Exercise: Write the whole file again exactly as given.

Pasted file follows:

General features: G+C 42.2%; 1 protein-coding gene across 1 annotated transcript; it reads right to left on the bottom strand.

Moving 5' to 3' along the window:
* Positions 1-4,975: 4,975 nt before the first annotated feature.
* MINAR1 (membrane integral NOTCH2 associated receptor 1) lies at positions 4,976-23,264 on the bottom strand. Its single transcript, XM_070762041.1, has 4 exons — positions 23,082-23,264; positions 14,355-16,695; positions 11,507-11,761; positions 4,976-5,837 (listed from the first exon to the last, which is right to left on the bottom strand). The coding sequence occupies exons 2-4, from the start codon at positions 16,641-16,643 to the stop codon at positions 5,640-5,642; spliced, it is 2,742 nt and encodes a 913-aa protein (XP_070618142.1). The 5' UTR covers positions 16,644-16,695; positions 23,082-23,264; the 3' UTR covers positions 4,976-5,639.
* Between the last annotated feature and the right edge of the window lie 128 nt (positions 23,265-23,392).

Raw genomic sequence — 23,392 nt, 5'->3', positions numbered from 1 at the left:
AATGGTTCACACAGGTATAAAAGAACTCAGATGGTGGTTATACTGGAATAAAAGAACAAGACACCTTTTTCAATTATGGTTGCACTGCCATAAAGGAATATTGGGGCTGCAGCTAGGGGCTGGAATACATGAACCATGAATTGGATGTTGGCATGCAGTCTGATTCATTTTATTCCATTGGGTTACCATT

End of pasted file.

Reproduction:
General features: G+C 42.2%; 1 protein-coding gene across 1 annotated transcript; it reads right to left on the bottom strand.

Moving 5' to 3' along the window:
* Positions 1-4,975: 4,975 nt before the first annotated feature.
* MINAR1 (membrane integral NOTCH2 associated receptor 1) lies at positions 4,976-23,264 on the bottom strand. Its single transcript, XM_070762041.1, has 4 exons — positions 23,082-23,264; positions 14,355-16,695; positions 11,507-11,761; positions 4,976-5,837 (listed from the first exon to the last, which is right to left on the bottom strand). The coding sequence occupies exons 2-4, from the start codon at positions 16,641-16,643 to the stop codon at positions 5,640-5,642; spliced, it is 2,742 nt and encodes a 913-aa protein (XP_070618142.1). The 5' UTR covers positions 16,644-16,695; positions 23,082-23,264; the 3' UTR covers positions 4,976-5,639.
* Between the last annotated feature and the right edge of the window lie 128 nt (positions 23,265-23,392).

Raw genomic sequence — 23,392 nt, 5'->3', positions numbered from 1 at the left:
AATGGTTCACACAGGTATAAAAGAACTCAGATGGTGGTTATACTGGAATAAAAGAACAAGACACCTTTTTCAATTATGGTTGCACTGCCATAAAGGAATATTGGGGCTGCAGCTAGGGGCTGGAATACATGAACCATGAATTGGATGTTGGCATGCAGTCTGATTCATTTTATTCCATTGGGTTACCATT